Online for a Healthy Mind

Online for a Healthy Mind Online for a Healthy Mind: Promoting Mental Health the Health(y)way

Project Team 

Principle Investigator: Prof Stephen Houghton (stephen.houghton@uwa.edu.au)

GCU Co-investigators: Prof Simon Hunter.

External Co-investigators: Prof Colin MacLeod, Dr David Lawrence, Dr Ben Grafton, Prof Andrew Page, Dr Michael Rosenberg, Prof Annemaree Carroll, Chris Gostelow.

Researcher: Corinne Zadow

Funder: WA Health Promotion Foundation Healthway

Dates: Ongoing

Background

Mental health difficulties that persist into adulthood (see Dray et al., 2017; Patton et al., Lancet Commission, 2016). World Health Organisation data in 2012 revealed that approximately 20% of adolescents had experienced a mental health problem in any given year, while Mission Australia’s latest annual analysis in 2016 found 22.8% of Australian 15-19 year olds exhibited symptoms of a serious psychological issue; up from 18.7% in 2011. Although there are evidence based mental health practices available that seek to address the mental health needs of young people, it is also clear that many adolescents do not seek treatment (Eisenberg et al., 2011). There is considerable evidence that adolescents reporting high levels of emotional vulnerability, such as anxiety or depression, display an increased tendency to impose negative resolutions on ambiguous information (Grafton & MacLeod, 2014). Moreover, such an interpretive bias can lead to worry (see Hirsch, Hayes, & Matthews, 2009) and there is increasing evidence that training benign interpretations via Cognitive Bias Modification over differing lengths of time (from a single session to six weeks) reduces negative thought intrusions and anxiety. However, existing paradigms for delivering Cognitive Bias Modification are not engaging for young people.

Aims and Objectives

The study aims to develop a highly engaging, 3-D gamified format proposed to expose adolescents to scenarios that challenge their mental health at different times along the high school trajectory.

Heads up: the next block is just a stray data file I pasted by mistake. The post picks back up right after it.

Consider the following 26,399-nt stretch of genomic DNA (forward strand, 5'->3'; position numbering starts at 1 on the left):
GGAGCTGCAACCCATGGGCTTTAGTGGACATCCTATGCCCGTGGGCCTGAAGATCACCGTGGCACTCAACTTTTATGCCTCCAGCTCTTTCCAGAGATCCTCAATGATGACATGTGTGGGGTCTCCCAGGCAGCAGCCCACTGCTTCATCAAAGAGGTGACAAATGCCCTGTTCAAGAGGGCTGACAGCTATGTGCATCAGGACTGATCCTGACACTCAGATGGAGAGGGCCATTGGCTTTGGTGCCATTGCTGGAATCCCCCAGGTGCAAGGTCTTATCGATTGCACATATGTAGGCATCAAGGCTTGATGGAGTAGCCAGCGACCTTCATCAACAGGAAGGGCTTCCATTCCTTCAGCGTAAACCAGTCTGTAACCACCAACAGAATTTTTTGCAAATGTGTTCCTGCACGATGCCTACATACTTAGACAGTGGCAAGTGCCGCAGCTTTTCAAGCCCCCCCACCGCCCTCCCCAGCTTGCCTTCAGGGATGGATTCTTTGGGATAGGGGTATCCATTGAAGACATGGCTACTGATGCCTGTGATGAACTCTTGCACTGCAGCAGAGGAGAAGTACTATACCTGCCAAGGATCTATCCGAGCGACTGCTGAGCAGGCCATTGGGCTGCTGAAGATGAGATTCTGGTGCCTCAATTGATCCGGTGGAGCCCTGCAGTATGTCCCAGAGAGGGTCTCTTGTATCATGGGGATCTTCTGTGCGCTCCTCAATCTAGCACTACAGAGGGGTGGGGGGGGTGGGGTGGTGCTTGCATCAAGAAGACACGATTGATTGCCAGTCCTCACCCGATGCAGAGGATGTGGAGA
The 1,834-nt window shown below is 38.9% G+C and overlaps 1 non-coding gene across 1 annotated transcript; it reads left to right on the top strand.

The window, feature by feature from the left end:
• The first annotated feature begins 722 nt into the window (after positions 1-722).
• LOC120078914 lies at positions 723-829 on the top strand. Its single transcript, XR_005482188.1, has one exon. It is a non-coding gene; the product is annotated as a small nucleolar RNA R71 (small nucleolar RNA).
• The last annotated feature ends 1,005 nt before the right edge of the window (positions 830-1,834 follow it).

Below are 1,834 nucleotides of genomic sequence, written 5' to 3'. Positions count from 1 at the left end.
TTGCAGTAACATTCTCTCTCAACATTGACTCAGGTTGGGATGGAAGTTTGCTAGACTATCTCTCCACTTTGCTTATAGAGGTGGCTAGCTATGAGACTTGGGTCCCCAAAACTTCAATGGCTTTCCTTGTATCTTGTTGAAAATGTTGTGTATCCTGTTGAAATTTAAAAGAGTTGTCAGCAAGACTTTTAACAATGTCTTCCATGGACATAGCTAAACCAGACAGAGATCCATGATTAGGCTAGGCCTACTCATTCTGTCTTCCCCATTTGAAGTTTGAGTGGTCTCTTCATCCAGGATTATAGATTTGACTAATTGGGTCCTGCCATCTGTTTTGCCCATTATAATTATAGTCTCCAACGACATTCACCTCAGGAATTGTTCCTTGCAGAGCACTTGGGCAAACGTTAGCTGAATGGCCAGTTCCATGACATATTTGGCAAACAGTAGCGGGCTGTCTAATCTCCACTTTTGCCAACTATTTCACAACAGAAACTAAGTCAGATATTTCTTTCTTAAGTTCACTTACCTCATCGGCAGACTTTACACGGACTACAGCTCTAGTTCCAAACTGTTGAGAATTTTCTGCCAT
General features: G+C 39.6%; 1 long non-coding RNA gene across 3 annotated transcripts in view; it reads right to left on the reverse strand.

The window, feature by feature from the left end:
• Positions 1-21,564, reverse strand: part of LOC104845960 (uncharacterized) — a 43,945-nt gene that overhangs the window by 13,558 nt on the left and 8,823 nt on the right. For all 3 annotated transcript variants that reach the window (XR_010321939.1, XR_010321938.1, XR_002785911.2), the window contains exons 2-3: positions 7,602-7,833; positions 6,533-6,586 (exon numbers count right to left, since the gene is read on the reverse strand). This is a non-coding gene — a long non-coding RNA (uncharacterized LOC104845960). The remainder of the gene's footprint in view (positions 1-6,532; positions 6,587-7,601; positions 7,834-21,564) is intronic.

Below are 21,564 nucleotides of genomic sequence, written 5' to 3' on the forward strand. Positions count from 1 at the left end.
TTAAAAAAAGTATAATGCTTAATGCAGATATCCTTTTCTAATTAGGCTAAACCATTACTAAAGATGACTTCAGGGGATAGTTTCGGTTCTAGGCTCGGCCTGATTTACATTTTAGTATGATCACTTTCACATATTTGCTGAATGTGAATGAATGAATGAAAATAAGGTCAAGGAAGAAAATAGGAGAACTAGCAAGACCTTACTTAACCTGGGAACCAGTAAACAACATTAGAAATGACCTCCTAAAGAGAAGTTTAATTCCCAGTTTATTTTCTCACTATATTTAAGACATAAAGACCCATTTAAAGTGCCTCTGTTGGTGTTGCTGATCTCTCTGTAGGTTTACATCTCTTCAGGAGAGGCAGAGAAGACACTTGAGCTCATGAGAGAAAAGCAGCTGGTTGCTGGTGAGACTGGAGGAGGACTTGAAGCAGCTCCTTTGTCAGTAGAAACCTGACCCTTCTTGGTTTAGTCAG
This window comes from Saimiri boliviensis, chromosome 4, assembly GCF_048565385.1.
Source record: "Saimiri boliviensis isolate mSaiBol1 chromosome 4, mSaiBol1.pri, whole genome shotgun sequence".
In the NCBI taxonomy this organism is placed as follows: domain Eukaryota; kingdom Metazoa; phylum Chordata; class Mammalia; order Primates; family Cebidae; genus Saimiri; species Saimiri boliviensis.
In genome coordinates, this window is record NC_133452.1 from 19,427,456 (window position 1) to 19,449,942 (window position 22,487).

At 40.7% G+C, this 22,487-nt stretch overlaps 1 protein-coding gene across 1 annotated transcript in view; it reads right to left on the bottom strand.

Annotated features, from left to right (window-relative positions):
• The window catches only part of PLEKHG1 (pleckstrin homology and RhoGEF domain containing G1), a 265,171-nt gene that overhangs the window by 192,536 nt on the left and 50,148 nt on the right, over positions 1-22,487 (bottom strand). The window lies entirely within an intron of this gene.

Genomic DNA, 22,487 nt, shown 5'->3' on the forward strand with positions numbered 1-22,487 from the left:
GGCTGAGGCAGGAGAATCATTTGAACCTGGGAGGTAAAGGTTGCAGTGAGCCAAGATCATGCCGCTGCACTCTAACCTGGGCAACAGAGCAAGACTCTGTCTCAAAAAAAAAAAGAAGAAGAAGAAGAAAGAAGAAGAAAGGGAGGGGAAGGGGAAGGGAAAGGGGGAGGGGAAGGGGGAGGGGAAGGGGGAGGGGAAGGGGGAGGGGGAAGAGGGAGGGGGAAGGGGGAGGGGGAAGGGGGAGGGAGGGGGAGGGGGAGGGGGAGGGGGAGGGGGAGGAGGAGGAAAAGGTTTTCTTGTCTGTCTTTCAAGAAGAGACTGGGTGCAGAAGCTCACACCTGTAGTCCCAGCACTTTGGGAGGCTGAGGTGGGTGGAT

The specific objectives are to:

  • Identify the specific scenarios that clearly describe the types of ambiguous situations that pose challenges to adolescents’ mental health at different points in the developmental transition trajectory across high school (10-17 years);
  • Delineate the subtypes of scenarios that pose challenges to mental health in adolescent cohorts differing in sex (male/female), and rural/remote/metropolitan locations;
  • Develop age-appropriate animation and content commensurate with the different challenges (and protective factors) that impact upon mental health along the transition trajectory
  • Translate the scenarios into CBM-I format;
  • Develop a technologically innovative, brief, rapidly-delivered, fully-animated, interactive adolescent self-paced program which incorporates the scenarios;
  • Evaluate the efficacy of the new program for promoting positive mental health and reducing adverse mental health by training benign interpretations of the challenges to mental health using different delivery formats: (i) At school only and (ii) At school supplemented by home access;
  • Examine whether there are differences in the efficacy of the program among adolescents in rural and metropolitan locations.

Study Design

The study has three phases. Phase 1 involves identification of the types of ambiguous situations that pose challenges to adolescents’ mental health and to achieve this, a range of relevant stakeholders will be interviewed (adolescents, school psychologists, teachers, parents). In Phase 2 we will develop an online digital environment for the “MindsOnline” mental health promotion program. There will be formative research with adolescents in Year 1 and a small scale pilot in Year 2 of the project relating to content and style of materials and program delivery. This recognises that credibility, delivery style and visual presentation are critical when engaging young people. Finally, in Phase 3, a wait-list RCT design will be used to evaluate “MindsOnline” and Intervention feasibility, fidelity and acceptability will be assessed during this phase.